It is also interesting and should be duly noted that the words “isthmus” and “peninsula,” both words known to Joseph Smith, were not used in the description—just “isle.”
    In any event, while those scriptural-based criteria—all of them—have been written about in this blog over the years, no other Theorist has tried to use all of the descriptions and information the above four writers of the record have given us.
    As an example, John L. Sorenson insists that the location of the Land of Promise “must have evidence of an ancient civilization during Nephite times that had a written record.” However, at the same time he ignores other hard criteria such as:
1. No evidence of iron and metal working (2 Nephi 5:15, Jarom 1:8; Mosiah 11:3,8; Helaman 6:9; Ether 10:23);
2) No two unknown animals (Ether 9:19); 
3) No two unknown grains (Mosiah 9:9);
4) No herb to cure deadly fever (Alma 46:40); 
5) No climate where seeds from Jerusalem (a Mediterranean Climate) would grow exceedingly and provide an abundant crop (1 Nephi 18:24; 2 Nephi 5:11);
6) No island as in Nephi’s time (2 Nephi 10:20);
7) No four seas (Helaman 3:8);
8) No sea that divides the land (Ether 10:20);
9) No forts and resorts (Alma 48:5,8; 49:13,18; 52:6).
Sorenson’s Mesoamerica, turning Mormon’s clearly written descriptions of a north-south (Alma 22:27-34) Land  of Promise on its side so it reflects Mesoamerica, an east-to-west land 
    Yet, despite this very unarguable fact of the difference in cardinal directions, Sorenson writes in a very self-serving manner regarding his theory of Mesoamerica: “In addition to the cultural criteria, only in that area can all of the geographical requirements be met” (Journal of Book of Mormon Studies: Vol 12, Iss 1). He has also written: “Ingenious and impassioned arguments have been mustered in support of other theorized areas (from the Great Lakes to Peru or encompassing the entire hemisphere) as the scene for Nephite history. But every proposed geographical setting other than Mesoamerica fails to meet the criteria established by the text of Mormon's account.”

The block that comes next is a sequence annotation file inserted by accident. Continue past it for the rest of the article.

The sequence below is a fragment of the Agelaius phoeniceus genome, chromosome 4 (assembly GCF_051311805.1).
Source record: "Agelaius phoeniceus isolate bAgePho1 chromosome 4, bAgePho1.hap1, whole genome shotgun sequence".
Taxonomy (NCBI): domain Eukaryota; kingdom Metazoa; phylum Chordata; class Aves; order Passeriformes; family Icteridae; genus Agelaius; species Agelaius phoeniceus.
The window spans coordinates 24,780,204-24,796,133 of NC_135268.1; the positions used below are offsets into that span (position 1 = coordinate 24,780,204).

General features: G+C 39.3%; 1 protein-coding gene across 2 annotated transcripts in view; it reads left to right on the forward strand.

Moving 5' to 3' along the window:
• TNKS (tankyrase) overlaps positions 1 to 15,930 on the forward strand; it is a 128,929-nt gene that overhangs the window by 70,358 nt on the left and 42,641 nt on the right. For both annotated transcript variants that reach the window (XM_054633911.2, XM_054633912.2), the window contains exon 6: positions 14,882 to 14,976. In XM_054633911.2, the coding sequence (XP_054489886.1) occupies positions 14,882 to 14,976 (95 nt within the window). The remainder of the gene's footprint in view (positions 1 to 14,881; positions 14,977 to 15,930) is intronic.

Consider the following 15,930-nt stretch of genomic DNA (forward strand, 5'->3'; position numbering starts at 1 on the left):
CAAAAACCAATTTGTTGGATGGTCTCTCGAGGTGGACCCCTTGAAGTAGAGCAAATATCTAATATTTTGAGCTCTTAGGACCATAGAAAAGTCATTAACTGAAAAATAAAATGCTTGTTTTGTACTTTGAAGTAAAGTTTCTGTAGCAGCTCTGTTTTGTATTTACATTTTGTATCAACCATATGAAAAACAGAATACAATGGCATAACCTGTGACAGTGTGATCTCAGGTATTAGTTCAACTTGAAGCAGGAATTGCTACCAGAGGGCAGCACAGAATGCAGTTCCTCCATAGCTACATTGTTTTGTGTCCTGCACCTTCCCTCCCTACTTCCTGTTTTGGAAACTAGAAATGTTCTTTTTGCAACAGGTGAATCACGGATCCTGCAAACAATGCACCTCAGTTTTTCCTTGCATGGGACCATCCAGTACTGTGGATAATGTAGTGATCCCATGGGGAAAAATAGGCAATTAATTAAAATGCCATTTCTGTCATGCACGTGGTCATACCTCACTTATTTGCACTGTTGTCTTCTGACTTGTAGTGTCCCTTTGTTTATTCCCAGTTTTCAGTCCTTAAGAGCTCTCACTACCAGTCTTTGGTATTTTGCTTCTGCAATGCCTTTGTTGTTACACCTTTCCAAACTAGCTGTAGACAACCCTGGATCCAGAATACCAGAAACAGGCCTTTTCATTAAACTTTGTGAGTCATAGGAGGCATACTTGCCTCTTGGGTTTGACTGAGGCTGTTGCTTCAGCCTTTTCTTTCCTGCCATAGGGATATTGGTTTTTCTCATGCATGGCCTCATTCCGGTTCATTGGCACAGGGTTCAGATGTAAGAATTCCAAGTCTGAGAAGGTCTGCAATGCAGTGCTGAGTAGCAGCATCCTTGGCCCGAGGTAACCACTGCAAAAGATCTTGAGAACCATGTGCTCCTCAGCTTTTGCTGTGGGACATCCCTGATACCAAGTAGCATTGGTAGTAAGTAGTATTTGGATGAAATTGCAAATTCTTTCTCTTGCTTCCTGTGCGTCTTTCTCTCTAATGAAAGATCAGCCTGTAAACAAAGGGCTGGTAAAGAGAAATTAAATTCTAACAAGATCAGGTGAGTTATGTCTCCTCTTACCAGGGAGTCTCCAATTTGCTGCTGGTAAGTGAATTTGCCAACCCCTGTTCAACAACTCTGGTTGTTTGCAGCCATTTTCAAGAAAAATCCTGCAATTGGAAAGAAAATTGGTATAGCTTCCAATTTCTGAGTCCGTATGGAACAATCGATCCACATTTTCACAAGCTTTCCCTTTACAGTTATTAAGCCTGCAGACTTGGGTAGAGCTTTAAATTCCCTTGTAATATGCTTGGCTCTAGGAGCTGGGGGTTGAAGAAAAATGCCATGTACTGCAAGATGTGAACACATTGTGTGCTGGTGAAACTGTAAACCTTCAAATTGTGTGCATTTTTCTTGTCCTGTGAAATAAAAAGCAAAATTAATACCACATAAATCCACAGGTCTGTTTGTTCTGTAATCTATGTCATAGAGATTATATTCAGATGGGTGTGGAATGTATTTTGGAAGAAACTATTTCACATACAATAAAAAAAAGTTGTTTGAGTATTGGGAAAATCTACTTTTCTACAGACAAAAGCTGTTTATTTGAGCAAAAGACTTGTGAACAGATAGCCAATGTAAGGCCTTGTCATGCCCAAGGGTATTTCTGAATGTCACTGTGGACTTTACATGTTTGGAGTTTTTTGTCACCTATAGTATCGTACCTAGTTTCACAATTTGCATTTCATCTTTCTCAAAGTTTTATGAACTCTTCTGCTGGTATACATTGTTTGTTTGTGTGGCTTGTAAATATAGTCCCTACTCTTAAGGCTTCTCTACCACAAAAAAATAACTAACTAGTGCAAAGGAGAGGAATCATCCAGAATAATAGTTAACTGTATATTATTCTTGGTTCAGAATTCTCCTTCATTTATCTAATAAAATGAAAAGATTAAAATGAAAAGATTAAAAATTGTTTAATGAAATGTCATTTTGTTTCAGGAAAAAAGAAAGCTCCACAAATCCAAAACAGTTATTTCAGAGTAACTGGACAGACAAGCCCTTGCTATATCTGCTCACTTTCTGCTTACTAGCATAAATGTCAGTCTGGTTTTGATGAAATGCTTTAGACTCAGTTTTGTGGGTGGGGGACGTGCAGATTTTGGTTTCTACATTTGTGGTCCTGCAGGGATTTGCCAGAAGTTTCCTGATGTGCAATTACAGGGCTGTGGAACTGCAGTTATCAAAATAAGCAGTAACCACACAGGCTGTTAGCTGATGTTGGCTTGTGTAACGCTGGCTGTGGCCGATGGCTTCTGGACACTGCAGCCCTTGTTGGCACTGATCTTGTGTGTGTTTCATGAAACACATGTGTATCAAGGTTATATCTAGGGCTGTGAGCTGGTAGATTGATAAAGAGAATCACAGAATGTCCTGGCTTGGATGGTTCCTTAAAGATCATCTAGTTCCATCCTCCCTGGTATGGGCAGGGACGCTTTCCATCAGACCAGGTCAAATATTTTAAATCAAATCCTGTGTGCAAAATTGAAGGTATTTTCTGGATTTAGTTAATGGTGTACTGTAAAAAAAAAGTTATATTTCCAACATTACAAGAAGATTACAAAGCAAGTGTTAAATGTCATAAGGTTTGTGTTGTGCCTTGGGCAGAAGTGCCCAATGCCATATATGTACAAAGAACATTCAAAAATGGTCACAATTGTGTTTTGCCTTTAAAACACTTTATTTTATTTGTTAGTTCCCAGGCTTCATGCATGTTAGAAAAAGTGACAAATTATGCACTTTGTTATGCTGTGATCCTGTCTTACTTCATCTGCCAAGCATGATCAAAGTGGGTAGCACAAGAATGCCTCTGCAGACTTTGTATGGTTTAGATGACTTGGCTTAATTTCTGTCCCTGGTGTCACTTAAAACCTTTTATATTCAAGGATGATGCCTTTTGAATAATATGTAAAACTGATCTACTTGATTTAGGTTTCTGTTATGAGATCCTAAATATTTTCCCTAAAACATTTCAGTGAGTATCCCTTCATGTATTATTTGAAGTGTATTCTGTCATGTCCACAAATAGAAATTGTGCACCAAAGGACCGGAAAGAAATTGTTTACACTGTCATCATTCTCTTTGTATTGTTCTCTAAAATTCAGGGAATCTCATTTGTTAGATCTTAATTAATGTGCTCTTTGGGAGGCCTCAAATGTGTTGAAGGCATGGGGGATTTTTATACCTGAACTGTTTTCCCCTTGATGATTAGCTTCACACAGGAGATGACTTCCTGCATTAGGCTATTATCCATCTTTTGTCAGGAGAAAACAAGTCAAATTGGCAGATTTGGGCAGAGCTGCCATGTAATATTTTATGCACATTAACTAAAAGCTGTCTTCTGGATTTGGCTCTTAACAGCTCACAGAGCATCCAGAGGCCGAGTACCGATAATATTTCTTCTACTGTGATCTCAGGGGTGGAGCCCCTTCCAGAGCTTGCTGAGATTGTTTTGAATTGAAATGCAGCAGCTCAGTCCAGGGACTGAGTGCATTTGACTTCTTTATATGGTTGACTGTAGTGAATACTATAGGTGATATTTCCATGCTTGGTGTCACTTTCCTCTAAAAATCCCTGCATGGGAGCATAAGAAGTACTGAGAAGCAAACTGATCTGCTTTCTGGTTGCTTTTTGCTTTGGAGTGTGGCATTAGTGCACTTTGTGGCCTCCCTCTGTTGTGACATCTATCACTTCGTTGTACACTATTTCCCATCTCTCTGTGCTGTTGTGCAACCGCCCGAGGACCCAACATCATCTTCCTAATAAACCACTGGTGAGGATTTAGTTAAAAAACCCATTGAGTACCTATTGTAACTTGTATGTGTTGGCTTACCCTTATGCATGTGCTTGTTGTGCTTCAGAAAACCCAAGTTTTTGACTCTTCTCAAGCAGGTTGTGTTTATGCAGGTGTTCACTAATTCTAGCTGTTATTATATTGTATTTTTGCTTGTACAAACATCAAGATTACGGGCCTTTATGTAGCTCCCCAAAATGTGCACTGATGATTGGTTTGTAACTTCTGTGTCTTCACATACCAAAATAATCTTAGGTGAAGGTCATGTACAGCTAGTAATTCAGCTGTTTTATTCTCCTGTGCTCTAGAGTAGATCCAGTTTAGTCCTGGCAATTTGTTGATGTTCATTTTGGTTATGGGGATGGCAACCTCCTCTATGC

One can only wonder how his Mesoamerica can get around just those above nine scriptural descriptions without even a comment, yet still smugly proclaim his model the only one that fits all the criteria.
    He goes on to say, "For example, only in Mesoamerica are there lands of appropriate scale (that is, several hundreds, but not thousands, of miles in extent) that can appropriately be said to be "nearly surrounded by water" (Alma 22:32), as well as an isthmus bounded by Pacific and Atlantic waters." In reality, it is difficult to say that Mesoamerica can be described as nearly surrounded by water when it extends far to the south and far to the north and is never surrounded by water. An isthmus is never described as nearly surrounded by water, like a peninsula could be; but neither are surrounded by water as is an island.
    Another interesting comment by Sorenson is: “That the inhabitants of Book of Mormon lands knew and used formal writing systems and compiled numerous books (see Helaman 3:15) restricts the possible real-world location to Mesoamerica (central and southern Mexico and northern Central America). In Mesoamerica there were thousands of books in use at the time of the Spanish Conquest, but nowhere else in the Western Hemisphere is there convincing evidence for genuine writing being used on a consistent basis. In addition to writing, other social and cultural conditions required by the scriptural text to be present in the Nephite homeland area confirm Mesoamerica as the only plausible location of Book of Mormon lands.”